His statements since then indicate he feels it is unfair he won't be sitting in the Tough Enough judge chair on Tuesday on USA Network. His reTweet about President Obama indicates he feels he is feeling the reaction to his statements are overblown and too severe. This goes against the carefully crafted, and apparently entirely insincere, apology when this story first broke.
Last night and today Hogan has been reTweeting pictures fans are sending in of a white person and a black person together saying that they know he isn't racist. These pictures are mocking Hogan, because they're celebrities, not actual people who represent the Twitter accounts he's reTweeting. He's being mocked, and he's playing into it. He should have removed the first Tweet featuring Jack Wilshire and Danny Welbeck from the Arsenal Football Club. The caption reads: "@HulkHogan this is me and my mate, we know you're not racist! Ignore the press and haters we love you brother!!" (MORE ON THIS HERE)
By reTweeting more today, he is either making joke of the situation or sadly unaware that these are not actual black supporters of instantly forgiving his use of the n-word and views on his daughter dating blacks.
Hogan is coming across as someone who feels entitled to always be an admired, acceptable celebrity cashing in on his fame in respectable situations with major corporate entities. WWE was obligated to completely disengage from its association with Hogan. Even if WWE were run by the most forgiving people in the world or terrible racists who privately agree with Hogan, their obligation remains to their corporate partners and stockholders. Hogan's comments were incompatible with remaining with WWE because of that. Hogan seemed to realize that in his carefully crafted initial statement, but now is indicating the opposite.
The best move for him remains to disappear for a while, short of one final public statement. Then figure out if he really is that racist and accept that he can't be an admired public figure in respectable circles, or figure out why he said those things and figure out a proper way to show that he deeply regrets his shallow, racist views and eventually - a few years from now - resurface to ask for forgiveness. Ideally, his future public life will be as a volunteer ambassador for a charitable cause he believes in, not trying to cash in on his discredited image as a role model.
He can't walk out to these lyrics anymore:
I am a real American, Fight for the rights of every man,
I am a real American, fight for what's right, fight for your life!
I feel strong about right and wrong,
And I don't take trouble for very long,
I got something deep inside of me, and courage is the thing that keeps us free,
I am a real American, Fight for the rights of every man,
I am a real American, fight for what's right, fight for your life!
This is not Hogan's first public scandal. He was hanging on a string during the steroid scandal, including the lie he told on the Arsenio Hall Show that almost brought down the industry (which he told me in a 2002 Torch Talk interview was his biggest professional regret). He was hanging on a thread when WWE kept him around and featured him as a hero after the sex tape footage was leaked.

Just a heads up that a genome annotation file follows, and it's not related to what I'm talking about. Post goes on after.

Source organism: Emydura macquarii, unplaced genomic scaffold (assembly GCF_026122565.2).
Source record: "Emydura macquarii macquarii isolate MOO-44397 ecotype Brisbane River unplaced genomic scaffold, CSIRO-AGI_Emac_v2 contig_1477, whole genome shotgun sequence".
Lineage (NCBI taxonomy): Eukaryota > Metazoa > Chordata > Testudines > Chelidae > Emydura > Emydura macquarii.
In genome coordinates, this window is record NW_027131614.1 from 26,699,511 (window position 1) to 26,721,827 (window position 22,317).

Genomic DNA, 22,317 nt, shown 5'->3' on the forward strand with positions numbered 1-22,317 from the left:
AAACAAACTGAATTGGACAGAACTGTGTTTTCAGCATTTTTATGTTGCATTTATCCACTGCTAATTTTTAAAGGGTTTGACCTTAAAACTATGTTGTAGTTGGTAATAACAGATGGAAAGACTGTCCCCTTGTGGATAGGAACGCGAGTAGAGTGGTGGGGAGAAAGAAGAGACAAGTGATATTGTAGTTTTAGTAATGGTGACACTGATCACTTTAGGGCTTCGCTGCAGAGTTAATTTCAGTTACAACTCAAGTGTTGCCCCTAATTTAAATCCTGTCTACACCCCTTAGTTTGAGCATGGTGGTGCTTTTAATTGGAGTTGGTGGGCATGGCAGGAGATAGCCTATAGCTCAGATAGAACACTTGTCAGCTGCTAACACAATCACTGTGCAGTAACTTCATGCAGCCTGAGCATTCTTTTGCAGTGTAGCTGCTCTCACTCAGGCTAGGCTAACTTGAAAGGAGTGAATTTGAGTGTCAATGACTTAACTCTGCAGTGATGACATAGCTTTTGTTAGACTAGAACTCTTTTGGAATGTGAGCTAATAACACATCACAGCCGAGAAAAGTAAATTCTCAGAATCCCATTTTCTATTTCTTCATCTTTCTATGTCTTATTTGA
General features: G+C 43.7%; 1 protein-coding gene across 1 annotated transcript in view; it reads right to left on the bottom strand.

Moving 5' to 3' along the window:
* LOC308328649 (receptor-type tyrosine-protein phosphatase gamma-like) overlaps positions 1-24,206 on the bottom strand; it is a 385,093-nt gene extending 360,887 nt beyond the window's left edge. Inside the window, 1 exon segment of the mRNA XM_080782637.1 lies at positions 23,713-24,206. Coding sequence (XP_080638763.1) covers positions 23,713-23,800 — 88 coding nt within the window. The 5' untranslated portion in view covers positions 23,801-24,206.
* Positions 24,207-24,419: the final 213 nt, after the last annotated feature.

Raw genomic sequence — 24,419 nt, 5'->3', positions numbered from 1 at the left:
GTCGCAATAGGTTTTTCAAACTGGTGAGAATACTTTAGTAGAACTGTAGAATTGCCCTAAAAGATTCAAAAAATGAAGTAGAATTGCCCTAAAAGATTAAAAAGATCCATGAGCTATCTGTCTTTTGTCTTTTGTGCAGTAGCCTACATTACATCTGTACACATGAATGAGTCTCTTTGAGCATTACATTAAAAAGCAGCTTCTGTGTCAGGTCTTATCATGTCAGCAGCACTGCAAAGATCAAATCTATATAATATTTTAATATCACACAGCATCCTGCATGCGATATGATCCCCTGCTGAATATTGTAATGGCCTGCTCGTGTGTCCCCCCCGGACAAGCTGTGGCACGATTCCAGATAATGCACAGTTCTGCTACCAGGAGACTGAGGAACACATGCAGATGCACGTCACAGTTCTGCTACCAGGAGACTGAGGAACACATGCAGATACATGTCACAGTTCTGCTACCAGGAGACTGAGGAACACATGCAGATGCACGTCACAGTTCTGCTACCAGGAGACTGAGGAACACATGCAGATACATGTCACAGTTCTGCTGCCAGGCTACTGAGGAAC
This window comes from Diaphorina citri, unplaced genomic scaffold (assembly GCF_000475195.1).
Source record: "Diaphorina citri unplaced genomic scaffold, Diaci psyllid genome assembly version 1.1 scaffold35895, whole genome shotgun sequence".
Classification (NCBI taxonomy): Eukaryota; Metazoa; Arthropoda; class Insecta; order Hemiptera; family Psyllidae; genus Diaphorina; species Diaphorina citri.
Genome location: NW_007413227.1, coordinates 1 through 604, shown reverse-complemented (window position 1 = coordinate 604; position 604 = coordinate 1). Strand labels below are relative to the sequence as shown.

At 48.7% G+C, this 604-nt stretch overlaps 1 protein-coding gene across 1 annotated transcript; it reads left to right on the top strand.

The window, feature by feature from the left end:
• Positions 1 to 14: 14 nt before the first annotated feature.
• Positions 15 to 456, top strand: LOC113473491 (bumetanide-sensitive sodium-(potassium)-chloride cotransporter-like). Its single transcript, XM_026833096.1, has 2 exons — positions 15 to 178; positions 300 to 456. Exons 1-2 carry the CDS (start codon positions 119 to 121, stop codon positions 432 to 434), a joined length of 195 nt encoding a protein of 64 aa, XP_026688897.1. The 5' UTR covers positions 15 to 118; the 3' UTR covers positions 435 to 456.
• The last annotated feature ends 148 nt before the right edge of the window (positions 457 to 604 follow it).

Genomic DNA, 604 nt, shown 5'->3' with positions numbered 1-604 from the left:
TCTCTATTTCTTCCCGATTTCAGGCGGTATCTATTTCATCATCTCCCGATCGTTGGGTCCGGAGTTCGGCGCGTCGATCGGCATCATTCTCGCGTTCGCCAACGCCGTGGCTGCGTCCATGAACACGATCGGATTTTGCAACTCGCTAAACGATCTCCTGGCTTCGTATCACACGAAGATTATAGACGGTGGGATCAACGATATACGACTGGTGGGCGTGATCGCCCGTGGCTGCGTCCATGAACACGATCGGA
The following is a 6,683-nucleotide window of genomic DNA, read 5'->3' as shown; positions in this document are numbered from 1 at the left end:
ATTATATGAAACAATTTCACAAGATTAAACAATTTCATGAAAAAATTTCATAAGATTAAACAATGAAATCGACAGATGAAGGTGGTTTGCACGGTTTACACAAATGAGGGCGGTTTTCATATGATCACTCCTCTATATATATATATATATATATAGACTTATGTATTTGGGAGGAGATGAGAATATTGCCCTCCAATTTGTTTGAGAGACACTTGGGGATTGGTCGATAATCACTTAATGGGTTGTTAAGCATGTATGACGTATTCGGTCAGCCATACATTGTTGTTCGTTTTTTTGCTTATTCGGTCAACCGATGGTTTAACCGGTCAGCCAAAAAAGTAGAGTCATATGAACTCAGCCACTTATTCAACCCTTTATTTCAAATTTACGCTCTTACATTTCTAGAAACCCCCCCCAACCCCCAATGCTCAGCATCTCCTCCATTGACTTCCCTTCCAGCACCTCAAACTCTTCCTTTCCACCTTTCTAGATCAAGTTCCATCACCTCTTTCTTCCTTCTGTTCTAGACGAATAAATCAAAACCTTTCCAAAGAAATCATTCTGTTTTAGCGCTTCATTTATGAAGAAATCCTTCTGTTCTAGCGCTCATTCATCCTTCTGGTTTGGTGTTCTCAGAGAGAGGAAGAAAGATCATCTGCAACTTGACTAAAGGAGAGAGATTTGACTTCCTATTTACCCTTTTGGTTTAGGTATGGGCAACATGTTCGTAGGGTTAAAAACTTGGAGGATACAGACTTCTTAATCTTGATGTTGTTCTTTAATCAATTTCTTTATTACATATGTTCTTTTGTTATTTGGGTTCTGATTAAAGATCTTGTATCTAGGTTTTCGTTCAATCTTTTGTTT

The latest footage exposed a side of the man behind the fictional Hulk Hogan character that is so incompatible with his on-air public fictional persona that he cannot possibly ask the public - those who understand celebrities aren't born with the inalienable right to be admired and rich their entire lives regardless of their private actions and words - to look at him the same way again.
To redeem himself at all, it's time to delete his Twitter account, release one final statement saying he's going away to reflect privately with his family and friends, and suggest perhaps some day he can redeem himself in the public eye. That attempt to resurface is not this year or next year, and he needs to learn to live without chasing the next camera or TMZ headline or radio interview or adoring crowd. It's time to adjust to a new life experience outside of a spotlight. This cannot be fixed right now through actions or words on his part. It's time accept that and go away and be quiet for a long time.
Follow me on Twitter @thewadekeller. Follow our brand @pwtorch.
(National Wrestling Hall of Fame award-winning journalist Wade Keller founded Pro Wrestling Torch Newsletter in 1987 and PWTorch.com in 1999, approaching coverage of pro wrestling as journalist, not a "fan site" acting as a booster club for the pro wrestling industry. He can be heard hosting the PWTorch Livecast every Tuesday and Thursday. His daily Wade Keller Hotline features daily news analysis for VIP members, a password-protected version of PWTorch.com featuring the weekly digital newsletter, over 1,400 back issues of the newsletter, and dozens of audio shows per week with various hosts (VIP Sign Up Page). He has interviewed most of pro wrestling's biggest names in long-form insider interviews including The Rock, Steve Austin, Jim Ross, Kevin Nash, Scott Hall, Eric Bischoff, Vince McMahon, Lou Thesz, Jerry Lawler, Mick Foley, Paul Heyman, and dozens of others promoters and wrestlers and announces from all eras.)